To meet OMB requirements, SSA’s PIR Framework should include the following steps:
• Conduct PIRs also for terminated projects.
• Compare estimated project costs to actual costs.
• Validate planned functionality and evaluate technical capability.
• Validate anticipated benefits, such as cost savings.
• Evaluate mission and program impact.
• Evaluate customer and user satisfaction.
• Identify gaps or deficiencies in the process used to develop and implement the investment.
• Provide lessons learned for improving future decision-making processes.
In addition to the above steps to address Federal requirements, SSA PIR Framework should also incorporate the following Agency requirements.
• Identify reasons for not achieving projected benefits.
• Evaluate and validate the original business assumptions.
• Determine how well the project met time schedules and implementation dates.
• Use SSA existing financial and project managements systems and information for conducting PIR.
Without incorporating these requirements, SSA’s PIR Framework would not provide a comprehensive evaluation of how effective and efficient an IT project was implemented and managed and whether it delivered expected benefits within budget and expected timeframes.
SSA should consider enhancing its PIR Framework to meet Federal requirements, as specified in OMB Circular A-130, and the Capital Programming Guide. The primary objectives of SSA’s PIR Framework should
• identify how accurately a capital investment project meets the Agency’s objectives, expected benefits, and the strategic goals;
• ensure continual improvement of the Agency's capital programming process based on lessons learned; and,
• minimize the risk of repeating mistakes by providing quality services to business partners and customers.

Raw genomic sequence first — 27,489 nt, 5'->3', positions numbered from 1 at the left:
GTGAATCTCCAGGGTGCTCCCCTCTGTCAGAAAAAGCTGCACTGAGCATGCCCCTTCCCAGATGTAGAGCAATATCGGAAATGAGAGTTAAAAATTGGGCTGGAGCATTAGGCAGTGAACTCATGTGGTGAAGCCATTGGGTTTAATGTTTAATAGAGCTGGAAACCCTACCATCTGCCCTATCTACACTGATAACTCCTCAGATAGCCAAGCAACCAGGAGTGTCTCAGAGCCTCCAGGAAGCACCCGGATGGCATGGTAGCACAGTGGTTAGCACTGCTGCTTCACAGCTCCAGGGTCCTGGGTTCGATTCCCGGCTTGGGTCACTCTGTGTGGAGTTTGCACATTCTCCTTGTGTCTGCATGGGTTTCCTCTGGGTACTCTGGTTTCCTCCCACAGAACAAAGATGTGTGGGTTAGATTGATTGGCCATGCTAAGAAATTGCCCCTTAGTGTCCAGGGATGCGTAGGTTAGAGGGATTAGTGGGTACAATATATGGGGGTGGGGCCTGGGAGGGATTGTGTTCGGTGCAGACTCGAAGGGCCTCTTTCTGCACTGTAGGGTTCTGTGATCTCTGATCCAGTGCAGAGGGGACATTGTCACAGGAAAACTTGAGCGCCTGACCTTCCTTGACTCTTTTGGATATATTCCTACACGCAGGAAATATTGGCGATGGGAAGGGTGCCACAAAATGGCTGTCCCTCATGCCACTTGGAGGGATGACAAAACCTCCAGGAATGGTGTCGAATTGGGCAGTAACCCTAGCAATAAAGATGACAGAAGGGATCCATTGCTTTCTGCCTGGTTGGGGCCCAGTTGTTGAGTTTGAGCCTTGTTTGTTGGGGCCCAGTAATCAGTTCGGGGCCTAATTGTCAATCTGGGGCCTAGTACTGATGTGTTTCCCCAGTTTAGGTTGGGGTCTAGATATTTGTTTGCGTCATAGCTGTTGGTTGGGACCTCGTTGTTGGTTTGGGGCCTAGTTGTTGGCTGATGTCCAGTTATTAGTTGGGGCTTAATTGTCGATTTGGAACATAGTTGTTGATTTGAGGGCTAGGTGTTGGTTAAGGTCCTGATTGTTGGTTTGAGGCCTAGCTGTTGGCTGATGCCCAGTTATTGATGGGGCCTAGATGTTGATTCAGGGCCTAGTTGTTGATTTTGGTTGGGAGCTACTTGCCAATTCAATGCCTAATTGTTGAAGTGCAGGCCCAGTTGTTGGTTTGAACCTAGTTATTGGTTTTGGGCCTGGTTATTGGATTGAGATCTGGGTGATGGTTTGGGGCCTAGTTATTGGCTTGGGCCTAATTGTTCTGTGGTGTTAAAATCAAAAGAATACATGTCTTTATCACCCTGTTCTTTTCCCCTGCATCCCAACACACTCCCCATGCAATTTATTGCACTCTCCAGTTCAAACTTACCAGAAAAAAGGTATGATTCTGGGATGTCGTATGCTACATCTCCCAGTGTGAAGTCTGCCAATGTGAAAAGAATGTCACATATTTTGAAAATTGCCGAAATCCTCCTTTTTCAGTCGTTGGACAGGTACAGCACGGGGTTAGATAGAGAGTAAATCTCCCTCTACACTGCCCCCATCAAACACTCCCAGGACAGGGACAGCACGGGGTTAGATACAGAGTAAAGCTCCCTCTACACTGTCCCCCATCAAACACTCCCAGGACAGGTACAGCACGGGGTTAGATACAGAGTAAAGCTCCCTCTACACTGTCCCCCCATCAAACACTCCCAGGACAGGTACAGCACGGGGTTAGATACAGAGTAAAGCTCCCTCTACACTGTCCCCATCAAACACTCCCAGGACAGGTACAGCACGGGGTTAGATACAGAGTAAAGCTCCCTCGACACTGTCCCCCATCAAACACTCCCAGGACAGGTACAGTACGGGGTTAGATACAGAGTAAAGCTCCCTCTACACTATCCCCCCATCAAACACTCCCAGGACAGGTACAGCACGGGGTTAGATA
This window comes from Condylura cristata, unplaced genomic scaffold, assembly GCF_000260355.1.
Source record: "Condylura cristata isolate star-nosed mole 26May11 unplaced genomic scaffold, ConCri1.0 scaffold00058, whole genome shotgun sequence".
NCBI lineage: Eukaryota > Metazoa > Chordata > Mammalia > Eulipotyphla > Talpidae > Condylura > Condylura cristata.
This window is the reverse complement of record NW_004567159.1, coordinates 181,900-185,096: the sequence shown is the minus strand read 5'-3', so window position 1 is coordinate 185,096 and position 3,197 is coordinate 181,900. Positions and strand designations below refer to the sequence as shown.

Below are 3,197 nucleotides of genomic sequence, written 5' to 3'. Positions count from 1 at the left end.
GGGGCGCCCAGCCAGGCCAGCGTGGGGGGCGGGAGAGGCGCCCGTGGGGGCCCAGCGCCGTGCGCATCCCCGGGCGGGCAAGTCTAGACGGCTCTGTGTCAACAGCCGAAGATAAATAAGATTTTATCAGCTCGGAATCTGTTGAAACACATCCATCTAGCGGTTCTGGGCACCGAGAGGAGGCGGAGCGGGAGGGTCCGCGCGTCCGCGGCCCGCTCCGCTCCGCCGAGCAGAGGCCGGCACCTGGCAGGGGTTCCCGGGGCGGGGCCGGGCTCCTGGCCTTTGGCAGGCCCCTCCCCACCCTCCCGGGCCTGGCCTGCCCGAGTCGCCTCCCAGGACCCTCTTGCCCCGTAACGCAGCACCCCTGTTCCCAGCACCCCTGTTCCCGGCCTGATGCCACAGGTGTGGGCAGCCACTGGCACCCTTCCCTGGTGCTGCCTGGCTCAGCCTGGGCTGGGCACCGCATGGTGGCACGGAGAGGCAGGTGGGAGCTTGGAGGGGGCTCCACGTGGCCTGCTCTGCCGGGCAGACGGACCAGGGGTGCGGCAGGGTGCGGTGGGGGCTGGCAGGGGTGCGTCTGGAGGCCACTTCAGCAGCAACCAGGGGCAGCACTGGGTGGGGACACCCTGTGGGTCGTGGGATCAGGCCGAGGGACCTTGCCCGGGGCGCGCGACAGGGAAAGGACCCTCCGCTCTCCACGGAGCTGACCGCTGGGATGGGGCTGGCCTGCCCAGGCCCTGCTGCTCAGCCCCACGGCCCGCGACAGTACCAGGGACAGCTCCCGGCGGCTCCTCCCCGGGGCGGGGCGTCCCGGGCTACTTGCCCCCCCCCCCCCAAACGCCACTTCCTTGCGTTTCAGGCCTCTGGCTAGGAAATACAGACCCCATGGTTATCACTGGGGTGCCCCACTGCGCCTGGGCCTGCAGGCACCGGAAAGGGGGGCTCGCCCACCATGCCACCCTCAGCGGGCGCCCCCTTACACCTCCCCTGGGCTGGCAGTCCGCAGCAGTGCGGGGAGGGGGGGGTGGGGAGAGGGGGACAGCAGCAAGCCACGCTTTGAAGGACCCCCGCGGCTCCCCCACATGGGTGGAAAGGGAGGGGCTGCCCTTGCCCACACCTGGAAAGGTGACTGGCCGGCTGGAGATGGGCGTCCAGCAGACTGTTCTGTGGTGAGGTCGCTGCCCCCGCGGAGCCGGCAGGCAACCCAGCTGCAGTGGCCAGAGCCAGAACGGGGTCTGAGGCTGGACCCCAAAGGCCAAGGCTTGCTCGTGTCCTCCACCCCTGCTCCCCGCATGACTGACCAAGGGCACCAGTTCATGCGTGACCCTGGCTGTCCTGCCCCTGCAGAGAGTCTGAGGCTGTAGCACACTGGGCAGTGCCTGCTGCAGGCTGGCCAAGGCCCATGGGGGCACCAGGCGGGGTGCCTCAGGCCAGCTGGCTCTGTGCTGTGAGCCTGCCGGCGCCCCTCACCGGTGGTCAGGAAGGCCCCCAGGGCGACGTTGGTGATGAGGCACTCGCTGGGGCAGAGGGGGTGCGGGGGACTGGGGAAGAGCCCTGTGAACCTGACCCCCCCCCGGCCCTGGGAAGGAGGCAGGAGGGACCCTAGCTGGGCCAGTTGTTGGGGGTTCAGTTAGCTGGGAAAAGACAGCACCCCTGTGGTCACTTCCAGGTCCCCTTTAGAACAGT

SSA’s OCIO staff stated the Agency plans to incorporate more elements into its Framework as the Framework matures.
The Framework Should Incorporate Some of the More Common Policies and Procedures as Identified by GAO to Ensure an Effective PIR Process.
SSA’s Framework needed to be enhanced to incorporate some of the more common policies and procedures for conducting an effective PIR, as described by GAO. SSA’s PIR policy has incorporated some of these more common policies and procedures, but its PIR Framework only provided a high-level description of the PIR process. The following table compares GAO’s common policies and procedures to SSA’s PIR policy and Framework.
GAO’s Common Policies and Procedures Compared to
SSA’s PIR Policy and Framework
GAO’s Common Policies and Procedures for an Effective PIR
Who conducts and participates in a PIR SSA policy requires a competent and objective team to conduct a PIR.
Policy was silent on PIR participants. The Framework was silent on this attribute.
Types and sizes of investments for which a PIR is conducted SSA policy stated that a PIR is assigned by the Chief Information Officer at project approval.
Policy was silent on the types and sizes of investments that require a PIR. The Framework was silent on this attribute.
Appropriate timing to conduct a PIR
SSA policy stated that a PIR is normally conducted 3 to 12 months after the system becomes operational, but does not provide guidance for the timing of conducting a PIR for long-term projects.
Policy needs to clarify what the term “operational” means for long-term projects. The Framework was silent on this attribute. SSA’s PIR Framework was developed based on the iClaim project, which has multiple releases.